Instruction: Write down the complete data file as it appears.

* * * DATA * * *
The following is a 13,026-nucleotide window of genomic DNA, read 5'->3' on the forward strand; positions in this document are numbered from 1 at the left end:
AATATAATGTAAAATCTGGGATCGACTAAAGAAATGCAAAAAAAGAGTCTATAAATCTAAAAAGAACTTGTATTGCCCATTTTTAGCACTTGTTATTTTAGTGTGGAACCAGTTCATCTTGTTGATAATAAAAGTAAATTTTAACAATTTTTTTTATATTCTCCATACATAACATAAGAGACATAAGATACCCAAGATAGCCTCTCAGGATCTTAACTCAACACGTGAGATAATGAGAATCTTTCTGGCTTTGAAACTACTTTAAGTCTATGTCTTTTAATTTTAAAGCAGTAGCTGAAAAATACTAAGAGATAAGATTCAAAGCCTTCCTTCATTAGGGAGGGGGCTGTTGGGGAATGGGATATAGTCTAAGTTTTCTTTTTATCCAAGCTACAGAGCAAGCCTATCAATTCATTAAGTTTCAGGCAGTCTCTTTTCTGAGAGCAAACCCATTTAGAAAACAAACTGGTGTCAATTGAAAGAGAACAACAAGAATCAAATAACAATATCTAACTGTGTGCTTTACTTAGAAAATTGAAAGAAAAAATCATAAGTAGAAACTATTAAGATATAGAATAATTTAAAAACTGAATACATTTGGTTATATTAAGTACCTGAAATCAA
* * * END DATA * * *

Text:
The following is a 13,026-nucleotide window of genomic DNA, read 5'->3' on the forward strand; positions in this document are numbered from 1 at the left end:
AATATAATGTAAAATCTGGGATCGACTAAAGAAATGCAAAAAAAGAGTCTATAAATCTAAAAAGAACTTGTATTGCCCATTTTTAGCACTTGTTATTTTAGTGTGGAACCAGTTCATCTTGTTGATAATAAAAGTAAATTTTAACAATTTTTTTTATATTCTCCATACATAACATAAGAGACATAAGATACCCAAGATAGCCTCTCAGGATCTTAACTCAACACGTGAGATAATGAGAATCTTTCTGGCTTTGAAACTACTTTAAGTCTATGTCTTTTAATTTTAAAGCAGTAGCTGAAAAATACTAAGAGATAAGATTCAAAGCCTTCCTTCATTAGGGAGGGGGCTGTTGGGGAATGGGATATAGTCTAAGTTTTCTTTTTATCCAAGCTACAGAGCAAGCCTATCAATTCATTAAGTTTCAGGCAGTCTCTTTTCTGAGAGCAAACCCATTTAGAAAACAAACTGGTGTCAATTGAAAGAGAACAACAAGAATCAAATAACAATATCTAACTGTGTGCTTTACTTAGAAAATTGAAAGAAAAAATCATAAGTAGAAACTATTAAGATATAGAATAATTTAAAAACTGAATACATTTGGTTATATTAAGTACCTGAAATCAA